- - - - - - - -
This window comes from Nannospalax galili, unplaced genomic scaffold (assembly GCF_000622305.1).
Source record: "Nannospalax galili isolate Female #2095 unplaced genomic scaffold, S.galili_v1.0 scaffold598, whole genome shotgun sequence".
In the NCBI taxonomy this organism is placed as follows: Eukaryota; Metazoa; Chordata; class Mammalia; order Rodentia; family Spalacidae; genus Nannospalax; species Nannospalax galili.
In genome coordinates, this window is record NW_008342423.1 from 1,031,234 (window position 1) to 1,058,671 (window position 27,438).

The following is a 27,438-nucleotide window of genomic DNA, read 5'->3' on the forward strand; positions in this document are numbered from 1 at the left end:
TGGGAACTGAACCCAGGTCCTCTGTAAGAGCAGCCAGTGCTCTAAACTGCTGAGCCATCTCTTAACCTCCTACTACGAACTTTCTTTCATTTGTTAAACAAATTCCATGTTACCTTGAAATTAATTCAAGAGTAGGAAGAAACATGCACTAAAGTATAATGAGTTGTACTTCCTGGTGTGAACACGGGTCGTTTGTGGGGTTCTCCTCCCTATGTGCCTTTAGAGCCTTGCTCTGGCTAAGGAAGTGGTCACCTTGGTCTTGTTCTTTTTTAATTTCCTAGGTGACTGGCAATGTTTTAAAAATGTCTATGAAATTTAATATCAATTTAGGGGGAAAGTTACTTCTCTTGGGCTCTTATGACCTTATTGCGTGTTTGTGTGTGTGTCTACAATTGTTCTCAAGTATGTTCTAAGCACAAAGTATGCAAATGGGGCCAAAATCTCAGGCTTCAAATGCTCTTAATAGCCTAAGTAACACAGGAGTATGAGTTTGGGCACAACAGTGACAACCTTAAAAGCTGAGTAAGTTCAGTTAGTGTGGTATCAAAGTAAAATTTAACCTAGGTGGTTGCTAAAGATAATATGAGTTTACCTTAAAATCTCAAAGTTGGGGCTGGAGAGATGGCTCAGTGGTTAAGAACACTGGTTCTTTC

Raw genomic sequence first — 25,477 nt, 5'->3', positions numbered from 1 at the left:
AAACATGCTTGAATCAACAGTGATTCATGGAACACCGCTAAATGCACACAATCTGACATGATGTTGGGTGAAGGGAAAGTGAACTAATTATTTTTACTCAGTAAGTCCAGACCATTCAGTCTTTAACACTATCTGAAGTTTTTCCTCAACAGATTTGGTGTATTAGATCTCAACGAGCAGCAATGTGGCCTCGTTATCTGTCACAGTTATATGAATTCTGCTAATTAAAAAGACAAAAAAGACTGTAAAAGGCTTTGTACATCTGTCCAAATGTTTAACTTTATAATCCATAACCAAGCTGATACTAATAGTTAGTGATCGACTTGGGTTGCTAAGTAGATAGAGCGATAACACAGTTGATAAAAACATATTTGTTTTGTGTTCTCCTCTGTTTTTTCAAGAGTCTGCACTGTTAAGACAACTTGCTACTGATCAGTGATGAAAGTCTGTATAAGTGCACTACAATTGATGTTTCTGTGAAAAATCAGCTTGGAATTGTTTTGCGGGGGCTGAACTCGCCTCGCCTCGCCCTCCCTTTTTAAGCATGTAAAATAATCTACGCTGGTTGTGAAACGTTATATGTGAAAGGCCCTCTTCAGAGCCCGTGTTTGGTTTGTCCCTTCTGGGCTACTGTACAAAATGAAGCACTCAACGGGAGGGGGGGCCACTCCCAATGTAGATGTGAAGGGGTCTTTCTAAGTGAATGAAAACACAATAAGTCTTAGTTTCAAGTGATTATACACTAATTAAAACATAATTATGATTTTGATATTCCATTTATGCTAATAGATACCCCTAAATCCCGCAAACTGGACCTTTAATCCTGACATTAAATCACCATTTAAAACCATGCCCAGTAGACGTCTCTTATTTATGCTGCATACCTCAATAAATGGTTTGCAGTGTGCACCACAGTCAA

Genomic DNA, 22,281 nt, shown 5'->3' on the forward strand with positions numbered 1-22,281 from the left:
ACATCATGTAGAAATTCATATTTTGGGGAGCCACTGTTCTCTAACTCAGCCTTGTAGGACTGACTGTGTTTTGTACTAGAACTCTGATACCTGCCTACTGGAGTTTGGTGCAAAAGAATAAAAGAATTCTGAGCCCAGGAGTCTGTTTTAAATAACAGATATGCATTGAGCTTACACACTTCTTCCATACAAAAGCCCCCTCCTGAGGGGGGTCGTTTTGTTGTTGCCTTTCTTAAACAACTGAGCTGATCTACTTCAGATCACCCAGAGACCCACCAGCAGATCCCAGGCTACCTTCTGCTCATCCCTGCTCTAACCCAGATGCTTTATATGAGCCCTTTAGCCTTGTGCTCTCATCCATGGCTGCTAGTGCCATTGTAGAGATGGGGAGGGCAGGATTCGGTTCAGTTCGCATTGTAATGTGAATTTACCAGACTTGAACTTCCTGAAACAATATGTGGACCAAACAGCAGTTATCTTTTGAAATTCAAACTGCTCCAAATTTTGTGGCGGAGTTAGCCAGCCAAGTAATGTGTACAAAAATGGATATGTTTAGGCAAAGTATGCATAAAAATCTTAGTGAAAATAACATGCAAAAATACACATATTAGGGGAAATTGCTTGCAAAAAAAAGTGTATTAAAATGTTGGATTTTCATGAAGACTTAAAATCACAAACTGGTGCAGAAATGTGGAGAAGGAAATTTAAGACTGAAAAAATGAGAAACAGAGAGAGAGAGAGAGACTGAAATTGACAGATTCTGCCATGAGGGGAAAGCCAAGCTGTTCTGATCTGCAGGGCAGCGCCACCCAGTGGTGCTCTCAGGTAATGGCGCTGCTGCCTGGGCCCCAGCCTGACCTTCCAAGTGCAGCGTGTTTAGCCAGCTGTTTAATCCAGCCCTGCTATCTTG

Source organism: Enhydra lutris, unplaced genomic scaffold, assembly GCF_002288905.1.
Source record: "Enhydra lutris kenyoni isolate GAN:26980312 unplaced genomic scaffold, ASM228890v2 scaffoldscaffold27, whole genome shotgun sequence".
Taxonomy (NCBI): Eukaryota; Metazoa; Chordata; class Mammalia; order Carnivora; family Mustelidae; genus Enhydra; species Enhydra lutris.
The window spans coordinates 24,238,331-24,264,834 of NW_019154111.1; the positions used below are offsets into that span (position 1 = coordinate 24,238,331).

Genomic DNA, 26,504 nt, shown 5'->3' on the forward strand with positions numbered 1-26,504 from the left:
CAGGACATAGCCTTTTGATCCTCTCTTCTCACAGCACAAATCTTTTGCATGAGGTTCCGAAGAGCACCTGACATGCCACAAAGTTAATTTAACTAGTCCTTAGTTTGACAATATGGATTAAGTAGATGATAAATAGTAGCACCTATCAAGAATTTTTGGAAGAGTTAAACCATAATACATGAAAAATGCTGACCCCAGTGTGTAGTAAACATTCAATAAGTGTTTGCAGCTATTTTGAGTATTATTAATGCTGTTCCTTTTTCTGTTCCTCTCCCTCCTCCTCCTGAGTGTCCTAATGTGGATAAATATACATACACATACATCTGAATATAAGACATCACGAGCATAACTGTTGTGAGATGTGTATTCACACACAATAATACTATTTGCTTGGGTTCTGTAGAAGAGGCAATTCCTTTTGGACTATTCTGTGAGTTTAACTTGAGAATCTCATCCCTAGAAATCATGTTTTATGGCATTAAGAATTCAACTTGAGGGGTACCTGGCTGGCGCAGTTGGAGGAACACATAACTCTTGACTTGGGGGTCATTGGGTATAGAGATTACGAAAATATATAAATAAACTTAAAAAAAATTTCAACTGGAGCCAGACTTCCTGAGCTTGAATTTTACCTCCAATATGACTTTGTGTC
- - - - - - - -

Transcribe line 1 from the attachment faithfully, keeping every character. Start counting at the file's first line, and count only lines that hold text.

This window comes from Nannospalax galili, unplaced genomic scaffold (assembly GCF_000622305.1).